Feed Them “Meat”

For all those publicly acknowledged carnivores amongst us, there is a common phrase that is music to your famished ears, that being, “Feed them Meat”. Yes, there are many of us that have, and still do, happily savour the burning aromas from a simmering hot-plate with our knives sharpened, and our forks perched in eager anticipation ready for the mouthwatering onslaught. 

But alas, things are indeed a changing, and for a meat eater, the days of doing so are now becoming less acceptable to society as a new form of protein is strategically making its bloodless mark on the dining plate. The competition is in the form of a plant, and it is increasingly gaining an accepted gourmet reputation amongst diners of all ages around the globe. 

The manufacturers of this protein substitute are indeed most clever and have meticulously applied all their years of masterful university learning when situated in the chemistry laboratory, when the vast majority of us meat eaters were comfortably lounging about in a state of gastronomic stupor at the burger restaurant without a care in the world, blissfully unaware that our menus would soon change forever. 

The days of the “Big Mac”, “The Whopper”, or the world-renowned cheeseburger having pride of place on the ordering menu have now given way to “The Impossible Whopper”, “Beyond Meat”, even those common as muck meats such as chicken, fish and the humble egg can now be ordered in a plant-based version. I am not one to judge, nor hinder societal progress, as every consumer has the right to choose their preferred choice of protein. 

However, putting all meat prejudices aside, what I will state here is that the real winner is innovation. 

Who would have thought, that the term “meat” is no longer meat, but rather could be an animal or a possibly even a plant. The application of innovation has forced the simple consumer into actually making a decision on whether they say “bah humbug” and continue to munch in the manner of their forebears, or do they consider the sustainability needs of future generations? Who knows, only time and the gradual grinding of their teeth will tell. 

Remember the small child, maybe yourself, who in the past, would quickly summon their creativity and surreptitiously maneuver their unwanted vegetables, particularly any item that was green, under or within the meat that covered the majority of the plate. What will current generations now do in this emerging world of plant-based protein growth? Will the reverse occur as the animal protein is speedily eaten or camouflaged and hidden in copious amounts of vegetables and other plant like substitutes as they are too embarrassed to challenge the sustainable norm?

One thing is certain, progress is good, and so is innovation. Just ask any caveman whose diet was very simple and monotonous, and who would kill for a hearty meal, as long as it wasn’t them! So as that saying goes, “Feed them Meat…or Plants”, all is now acceptable.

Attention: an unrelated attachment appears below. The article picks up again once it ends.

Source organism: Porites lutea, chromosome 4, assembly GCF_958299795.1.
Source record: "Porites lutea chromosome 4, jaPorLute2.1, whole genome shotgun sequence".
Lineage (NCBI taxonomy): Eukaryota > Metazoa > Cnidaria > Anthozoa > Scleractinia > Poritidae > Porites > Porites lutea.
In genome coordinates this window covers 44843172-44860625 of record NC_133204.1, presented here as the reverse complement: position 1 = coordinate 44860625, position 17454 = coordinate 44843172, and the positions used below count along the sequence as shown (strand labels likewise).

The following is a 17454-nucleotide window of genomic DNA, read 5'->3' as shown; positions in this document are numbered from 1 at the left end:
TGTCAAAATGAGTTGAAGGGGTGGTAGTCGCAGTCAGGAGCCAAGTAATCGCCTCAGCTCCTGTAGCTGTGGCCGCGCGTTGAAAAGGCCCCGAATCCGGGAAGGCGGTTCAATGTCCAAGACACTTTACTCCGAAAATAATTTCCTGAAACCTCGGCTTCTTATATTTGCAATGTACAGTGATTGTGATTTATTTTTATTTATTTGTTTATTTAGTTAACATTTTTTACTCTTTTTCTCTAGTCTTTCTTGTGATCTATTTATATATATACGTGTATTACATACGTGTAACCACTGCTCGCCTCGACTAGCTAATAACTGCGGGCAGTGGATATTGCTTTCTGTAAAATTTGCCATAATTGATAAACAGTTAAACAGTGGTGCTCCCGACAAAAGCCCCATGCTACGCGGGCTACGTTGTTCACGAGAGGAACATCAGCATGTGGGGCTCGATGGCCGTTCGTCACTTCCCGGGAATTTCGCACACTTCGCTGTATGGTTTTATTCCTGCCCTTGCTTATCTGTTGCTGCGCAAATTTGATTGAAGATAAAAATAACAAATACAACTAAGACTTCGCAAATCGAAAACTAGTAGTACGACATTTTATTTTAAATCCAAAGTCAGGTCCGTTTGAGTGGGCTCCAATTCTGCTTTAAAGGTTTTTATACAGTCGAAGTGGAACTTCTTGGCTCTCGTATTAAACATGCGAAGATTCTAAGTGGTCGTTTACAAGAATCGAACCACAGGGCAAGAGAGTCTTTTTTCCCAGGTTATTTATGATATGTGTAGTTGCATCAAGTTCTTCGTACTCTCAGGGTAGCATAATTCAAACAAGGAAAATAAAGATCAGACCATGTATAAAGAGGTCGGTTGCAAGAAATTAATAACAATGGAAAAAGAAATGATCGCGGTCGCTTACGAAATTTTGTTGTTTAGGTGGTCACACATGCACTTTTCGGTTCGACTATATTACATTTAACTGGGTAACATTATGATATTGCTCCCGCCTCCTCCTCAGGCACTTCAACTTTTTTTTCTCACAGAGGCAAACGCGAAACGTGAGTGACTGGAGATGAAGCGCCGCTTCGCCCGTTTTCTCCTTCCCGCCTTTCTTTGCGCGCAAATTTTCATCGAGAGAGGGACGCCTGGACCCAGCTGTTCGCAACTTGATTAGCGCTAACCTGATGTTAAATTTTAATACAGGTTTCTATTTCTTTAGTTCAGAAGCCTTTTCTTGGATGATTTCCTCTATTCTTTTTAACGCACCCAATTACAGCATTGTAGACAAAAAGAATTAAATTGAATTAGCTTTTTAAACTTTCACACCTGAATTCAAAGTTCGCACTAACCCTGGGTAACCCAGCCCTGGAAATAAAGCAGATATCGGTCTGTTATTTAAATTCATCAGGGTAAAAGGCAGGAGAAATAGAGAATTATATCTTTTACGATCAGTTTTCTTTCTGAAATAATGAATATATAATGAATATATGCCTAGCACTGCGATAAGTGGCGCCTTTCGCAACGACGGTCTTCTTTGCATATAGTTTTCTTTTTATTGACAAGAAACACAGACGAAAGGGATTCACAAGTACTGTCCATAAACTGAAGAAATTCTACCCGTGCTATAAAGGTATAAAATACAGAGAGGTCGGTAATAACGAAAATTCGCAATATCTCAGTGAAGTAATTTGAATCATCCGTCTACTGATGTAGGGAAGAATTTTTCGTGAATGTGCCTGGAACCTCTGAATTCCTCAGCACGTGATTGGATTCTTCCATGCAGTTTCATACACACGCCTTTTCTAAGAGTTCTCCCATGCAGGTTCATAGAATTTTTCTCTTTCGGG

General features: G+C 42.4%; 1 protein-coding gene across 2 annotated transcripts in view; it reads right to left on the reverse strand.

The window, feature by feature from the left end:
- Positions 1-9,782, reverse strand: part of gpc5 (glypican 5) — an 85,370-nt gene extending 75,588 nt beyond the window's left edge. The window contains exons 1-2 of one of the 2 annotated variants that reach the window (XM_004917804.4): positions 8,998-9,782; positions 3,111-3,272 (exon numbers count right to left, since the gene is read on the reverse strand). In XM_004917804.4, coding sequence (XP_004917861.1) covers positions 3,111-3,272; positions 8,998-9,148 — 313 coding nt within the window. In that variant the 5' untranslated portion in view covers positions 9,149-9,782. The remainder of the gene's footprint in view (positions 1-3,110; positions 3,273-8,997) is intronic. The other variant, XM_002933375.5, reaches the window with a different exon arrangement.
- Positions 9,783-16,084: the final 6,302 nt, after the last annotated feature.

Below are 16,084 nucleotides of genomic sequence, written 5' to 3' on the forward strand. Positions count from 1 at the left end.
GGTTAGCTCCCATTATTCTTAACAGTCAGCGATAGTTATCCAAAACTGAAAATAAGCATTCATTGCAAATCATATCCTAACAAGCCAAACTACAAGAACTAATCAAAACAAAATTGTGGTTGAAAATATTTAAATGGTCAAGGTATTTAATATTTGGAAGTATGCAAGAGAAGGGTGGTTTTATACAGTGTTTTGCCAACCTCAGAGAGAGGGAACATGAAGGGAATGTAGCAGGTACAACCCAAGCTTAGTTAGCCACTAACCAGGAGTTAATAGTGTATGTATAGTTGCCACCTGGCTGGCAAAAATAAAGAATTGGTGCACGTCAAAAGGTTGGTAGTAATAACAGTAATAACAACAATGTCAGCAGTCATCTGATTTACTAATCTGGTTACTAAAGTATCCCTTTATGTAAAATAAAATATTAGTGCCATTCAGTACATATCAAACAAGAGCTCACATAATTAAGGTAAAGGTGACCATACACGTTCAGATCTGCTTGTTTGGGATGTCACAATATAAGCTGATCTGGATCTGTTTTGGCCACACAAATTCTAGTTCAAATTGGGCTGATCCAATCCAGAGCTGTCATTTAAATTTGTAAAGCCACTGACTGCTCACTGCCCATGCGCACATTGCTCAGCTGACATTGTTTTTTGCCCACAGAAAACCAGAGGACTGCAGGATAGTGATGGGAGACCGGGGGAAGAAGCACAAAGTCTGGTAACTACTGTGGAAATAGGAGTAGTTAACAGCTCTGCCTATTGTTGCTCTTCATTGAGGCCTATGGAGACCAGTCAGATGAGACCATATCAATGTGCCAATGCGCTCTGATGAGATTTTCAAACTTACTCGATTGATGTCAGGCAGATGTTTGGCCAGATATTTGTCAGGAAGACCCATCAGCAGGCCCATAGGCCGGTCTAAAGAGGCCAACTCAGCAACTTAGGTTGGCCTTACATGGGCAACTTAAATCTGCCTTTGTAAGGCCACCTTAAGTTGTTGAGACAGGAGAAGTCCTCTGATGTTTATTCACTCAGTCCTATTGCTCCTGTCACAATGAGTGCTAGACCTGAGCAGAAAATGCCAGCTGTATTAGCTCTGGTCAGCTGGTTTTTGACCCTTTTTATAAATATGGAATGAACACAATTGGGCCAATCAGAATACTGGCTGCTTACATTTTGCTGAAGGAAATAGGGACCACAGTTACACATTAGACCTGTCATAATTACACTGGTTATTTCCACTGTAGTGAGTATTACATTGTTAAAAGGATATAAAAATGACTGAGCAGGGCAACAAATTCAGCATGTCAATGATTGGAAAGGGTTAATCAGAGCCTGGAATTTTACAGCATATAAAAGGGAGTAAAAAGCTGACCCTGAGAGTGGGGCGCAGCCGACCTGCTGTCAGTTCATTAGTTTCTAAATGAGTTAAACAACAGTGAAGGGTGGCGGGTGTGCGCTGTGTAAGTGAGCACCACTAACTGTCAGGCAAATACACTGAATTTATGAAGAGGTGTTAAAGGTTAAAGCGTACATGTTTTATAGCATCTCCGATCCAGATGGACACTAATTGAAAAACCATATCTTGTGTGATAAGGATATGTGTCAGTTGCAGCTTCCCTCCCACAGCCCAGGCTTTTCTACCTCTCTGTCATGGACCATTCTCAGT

Serving up the Corporate Communication

dinner

 

Have you ever considered the humble beef steak and the many variations in which it can be prepared and served to meet the varying eating requirements of diners?

Some people like their steak raw, others partially cooked, others with a more highly tuned animalistic appreciation, savor it burnt with a delicate charcoal after taste that lingers just that little longer on the palate.

Others like their steak transformed into another eating format such as mince, a sausage, hamburger or even placed on a metal skewer garnished with an array of coloured complimentary ornamental vegetables to add that certain nutritional balance to the eating diet.

The overall result is that many people will happily eat steak owing to the customized presentation and delivery format that meets the endless variety of fickle needs of the consumer.

Let’s explore this thought with respect to corporate communications. Rather than having one single communiqué to the broader organization, a tailored message for each user group is required (you just can’t serve raw steak to everyone!). The message needs to be crafted to meet the consuming needs of each work group. Some groups will like to hear the message straight (don’t cut the fat off their meat), others will need it to be refined (cut into smaller more palatable pieces), some will need it simplified and reduced (via the use of a food processor), others may want some condiments to compliment the taste of the message.

In all the above message scenarios the origin of the communication is the same (just like the original cut of the steak) the skill is in how the Corporate Communication Director (or should I say chef) dishes up the “meat” to ensure that each employee (diner) eagerly greets the communication and is ready to eat it all up and is fully satisfied without the need for seconds, or a dessert!

So in summary, corporate communication is really just food for thought…..isn’t it?

 

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